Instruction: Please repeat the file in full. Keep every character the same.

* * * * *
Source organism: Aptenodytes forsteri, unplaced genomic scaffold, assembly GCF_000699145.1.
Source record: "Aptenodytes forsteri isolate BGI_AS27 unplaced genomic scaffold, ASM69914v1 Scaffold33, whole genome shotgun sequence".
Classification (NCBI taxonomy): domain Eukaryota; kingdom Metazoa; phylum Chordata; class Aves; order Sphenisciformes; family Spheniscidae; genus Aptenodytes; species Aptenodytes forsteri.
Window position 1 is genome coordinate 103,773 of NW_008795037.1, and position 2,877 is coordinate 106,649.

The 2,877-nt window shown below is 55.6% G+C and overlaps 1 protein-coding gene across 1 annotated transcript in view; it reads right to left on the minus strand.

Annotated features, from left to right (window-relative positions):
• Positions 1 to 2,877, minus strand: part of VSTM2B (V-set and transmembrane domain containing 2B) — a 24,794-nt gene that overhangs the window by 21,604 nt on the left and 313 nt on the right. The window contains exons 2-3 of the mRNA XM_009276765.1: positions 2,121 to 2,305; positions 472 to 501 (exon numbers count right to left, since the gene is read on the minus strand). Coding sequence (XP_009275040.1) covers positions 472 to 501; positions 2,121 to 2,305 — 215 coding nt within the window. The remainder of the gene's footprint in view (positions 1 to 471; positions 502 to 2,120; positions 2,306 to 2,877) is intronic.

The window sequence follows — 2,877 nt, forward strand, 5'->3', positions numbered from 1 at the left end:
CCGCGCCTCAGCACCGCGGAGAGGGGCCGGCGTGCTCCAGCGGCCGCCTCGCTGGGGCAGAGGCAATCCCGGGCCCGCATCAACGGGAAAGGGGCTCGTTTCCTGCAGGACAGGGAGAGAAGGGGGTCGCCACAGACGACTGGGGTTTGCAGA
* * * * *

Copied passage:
Source organism: Aptenodytes forsteri, unplaced genomic scaffold, assembly GCF_000699145.1.
Source record: "Aptenodytes forsteri isolate BGI_AS27 unplaced genomic scaffold, ASM69914v1 Scaffold33, whole genome shotgun sequence".
Classification (NCBI taxonomy): domain Eukaryota; kingdom Metazoa; phylum Chordata; class Aves; order Sphenisciformes; family Spheniscidae; genus Aptenodytes; species Aptenodytes forsteri.
Window position 1 is genome coordinate 103,773 of NW_008795037.1, and position 2,877 is coordinate 106,649.

The 2,877-nt window shown below is 55.6% G+C and overlaps 1 protein-coding gene across 1 annotated transcript in view; it reads right to left on the minus strand.

Annotated features, from left to right (window-relative positions):
• Positions 1 to 2,877, minus strand: part of VSTM2B (V-set and transmembrane domain containing 2B) — a 24,794-nt gene that overhangs the window by 21,604 nt on the left and 313 nt on the right. The window contains exons 2-3 of the mRNA XM_009276765.1: positions 2,121 to 2,305; positions 472 to 501 (exon numbers count right to left, since the gene is read on the minus strand). Coding sequence (XP_009275040.1) covers positions 472 to 501; positions 2,121 to 2,305 — 215 coding nt within the window. The remainder of the gene's footprint in view (positions 1 to 471; positions 502 to 2,120; positions 2,306 to 2,877) is intronic.

The window sequence follows — 2,877 nt, forward strand, 5'->3', positions numbered from 1 at the left end:
CCGCGCCTCAGCACCGCGGAGAGGGGCCGGCGTGCTCCAGCGGCCGCCTCGCTGGGGCAGAGGCAATCCCGGGCCCGCATCAACGGGAAAGGGGCTCGTTTCCTGCAGGACAGGGAGAGAAGGGGGTCGCCACAGACGACTGGGGTTTGCAGA